Opioid Epidemic Community Resources

Why is this an important topic?

Opioid manufacturers and distributors, and opioid over-prescribing have created a market with an abundance of medication. In addition, the illegal drug trade has increased significantly.  This all puts Arizonans at a greater risk for addiction and overdose.

Where can I learn more about nalaxone?

The Arizona Department of Health Services can help you order or give nalaxone. Visit their site here.

What can be done to stop the abundance of medication?

As part of a multi-front effort by the Arizona Attorney General’s office to combat the opioid epidemic, the Community Outreach section has created a pilot program in Mohave and Gila counties. Mohave and Gila counties have been identified as the hardest-hit Arizona regions in terms of opioid overprescribing.

This program seeks to reduce availability of opioids by providing a safe disposal method for unused and unneeded medication. The program also provides educational materials to further educate and inform consumers.

The program will provide drug deactivation pouches to participating pharmacies in Mohave and Gila counties. The participating pharmacies will provide the free pouches to consumers to dispose of any unused prescription medication.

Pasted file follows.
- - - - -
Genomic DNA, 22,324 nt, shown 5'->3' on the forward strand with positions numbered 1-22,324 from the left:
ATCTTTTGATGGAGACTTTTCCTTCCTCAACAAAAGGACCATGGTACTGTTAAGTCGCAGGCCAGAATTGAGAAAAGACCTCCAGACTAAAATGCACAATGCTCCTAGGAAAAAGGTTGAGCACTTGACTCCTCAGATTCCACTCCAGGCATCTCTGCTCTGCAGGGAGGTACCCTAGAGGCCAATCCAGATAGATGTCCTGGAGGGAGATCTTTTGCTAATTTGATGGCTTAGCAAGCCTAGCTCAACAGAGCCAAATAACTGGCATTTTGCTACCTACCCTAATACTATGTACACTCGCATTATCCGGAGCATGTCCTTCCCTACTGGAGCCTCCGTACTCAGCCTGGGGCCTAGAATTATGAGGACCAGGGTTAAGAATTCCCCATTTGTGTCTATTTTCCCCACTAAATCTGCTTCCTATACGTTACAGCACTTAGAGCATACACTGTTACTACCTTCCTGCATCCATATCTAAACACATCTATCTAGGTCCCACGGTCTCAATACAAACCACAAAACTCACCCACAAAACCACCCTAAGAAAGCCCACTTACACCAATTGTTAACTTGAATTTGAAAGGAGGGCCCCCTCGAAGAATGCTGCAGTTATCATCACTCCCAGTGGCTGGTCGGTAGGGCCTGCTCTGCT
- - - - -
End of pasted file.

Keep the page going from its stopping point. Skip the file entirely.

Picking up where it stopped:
List of participating pharmacies

If you are not a participating pharmacy and are interested, please contact us at [email protected].

In addition to the deactivation pouches, the Attorney General’s office will provide educational information about the opioid epidemic and resources to prevent opioid addiction and consumer fraud.

What can you do?

Sign up to receive a free drug deactivation pouch and educational materials.

To request a free educational presentation on Opioid Awareness or Consumer Scams please fill out this presentation request form.

If you feel you have been a victim of consumer fraud, complete a Consumer Complaint Form.

Statistics for Arizona: Since 2017, 11,281 suspected overdose deaths.
Signs of Opioid Addiction including; being unable to stop, arrested or hospitalized for drug use, affecting relationships with family and friends.


How to Help: Recognize that substance abuse is a medical condition. Talk to family members, friends, drug help lines, or a healthcare professional. Request an educational packet or drug deactivation pouch.

Additional Resources

Resources for help

Southwest Behavioral
Oar Line